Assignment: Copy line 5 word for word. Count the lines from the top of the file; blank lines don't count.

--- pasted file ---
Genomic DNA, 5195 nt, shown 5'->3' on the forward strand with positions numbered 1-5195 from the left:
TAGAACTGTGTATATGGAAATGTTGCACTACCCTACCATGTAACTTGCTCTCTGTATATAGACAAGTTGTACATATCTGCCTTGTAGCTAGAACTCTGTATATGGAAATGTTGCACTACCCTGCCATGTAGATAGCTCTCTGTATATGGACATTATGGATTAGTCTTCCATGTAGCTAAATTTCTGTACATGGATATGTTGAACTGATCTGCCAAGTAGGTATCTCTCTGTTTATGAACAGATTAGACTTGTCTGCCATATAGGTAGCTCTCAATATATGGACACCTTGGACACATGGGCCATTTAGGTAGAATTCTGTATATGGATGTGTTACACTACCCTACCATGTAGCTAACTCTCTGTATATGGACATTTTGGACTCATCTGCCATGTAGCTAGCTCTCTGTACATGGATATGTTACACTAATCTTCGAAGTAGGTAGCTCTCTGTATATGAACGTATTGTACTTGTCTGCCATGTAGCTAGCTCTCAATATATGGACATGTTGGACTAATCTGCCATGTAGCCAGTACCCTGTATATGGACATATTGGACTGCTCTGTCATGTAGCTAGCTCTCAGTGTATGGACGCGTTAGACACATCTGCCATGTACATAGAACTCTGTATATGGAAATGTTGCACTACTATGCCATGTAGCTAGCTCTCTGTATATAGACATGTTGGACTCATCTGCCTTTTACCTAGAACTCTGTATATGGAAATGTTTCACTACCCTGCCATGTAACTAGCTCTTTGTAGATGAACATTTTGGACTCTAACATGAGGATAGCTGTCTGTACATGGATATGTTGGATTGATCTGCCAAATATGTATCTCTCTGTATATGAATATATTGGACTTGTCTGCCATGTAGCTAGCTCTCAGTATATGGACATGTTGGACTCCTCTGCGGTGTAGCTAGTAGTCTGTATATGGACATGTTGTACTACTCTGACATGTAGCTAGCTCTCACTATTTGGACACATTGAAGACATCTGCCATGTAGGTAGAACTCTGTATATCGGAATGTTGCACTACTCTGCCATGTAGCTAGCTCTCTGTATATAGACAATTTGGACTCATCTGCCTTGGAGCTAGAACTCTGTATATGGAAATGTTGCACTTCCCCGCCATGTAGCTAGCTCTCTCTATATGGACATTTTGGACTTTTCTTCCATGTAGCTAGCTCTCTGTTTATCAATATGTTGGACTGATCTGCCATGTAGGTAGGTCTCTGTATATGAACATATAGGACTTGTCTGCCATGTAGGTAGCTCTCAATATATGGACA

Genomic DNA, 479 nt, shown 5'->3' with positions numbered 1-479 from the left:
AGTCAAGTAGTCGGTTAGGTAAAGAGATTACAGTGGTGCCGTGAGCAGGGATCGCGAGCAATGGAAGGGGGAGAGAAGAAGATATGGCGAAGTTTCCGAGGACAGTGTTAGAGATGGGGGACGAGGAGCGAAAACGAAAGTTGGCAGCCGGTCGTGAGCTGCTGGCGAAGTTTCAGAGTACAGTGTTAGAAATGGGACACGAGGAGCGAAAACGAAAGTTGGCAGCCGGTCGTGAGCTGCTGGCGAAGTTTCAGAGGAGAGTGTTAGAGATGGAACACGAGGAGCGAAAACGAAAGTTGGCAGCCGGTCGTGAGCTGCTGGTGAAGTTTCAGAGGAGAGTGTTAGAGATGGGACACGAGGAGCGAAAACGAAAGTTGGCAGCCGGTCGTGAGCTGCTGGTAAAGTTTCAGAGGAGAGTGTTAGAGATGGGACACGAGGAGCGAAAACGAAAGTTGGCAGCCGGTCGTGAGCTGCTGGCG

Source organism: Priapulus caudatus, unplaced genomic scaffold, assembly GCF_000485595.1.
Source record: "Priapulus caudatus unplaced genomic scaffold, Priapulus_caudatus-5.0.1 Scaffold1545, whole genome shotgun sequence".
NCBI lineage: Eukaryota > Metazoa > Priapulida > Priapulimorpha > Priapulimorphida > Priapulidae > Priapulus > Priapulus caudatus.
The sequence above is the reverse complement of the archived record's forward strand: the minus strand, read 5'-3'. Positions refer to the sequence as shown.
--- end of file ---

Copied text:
Source organism: Priapulus caudatus, unplaced genomic scaffold, assembly GCF_000485595.1.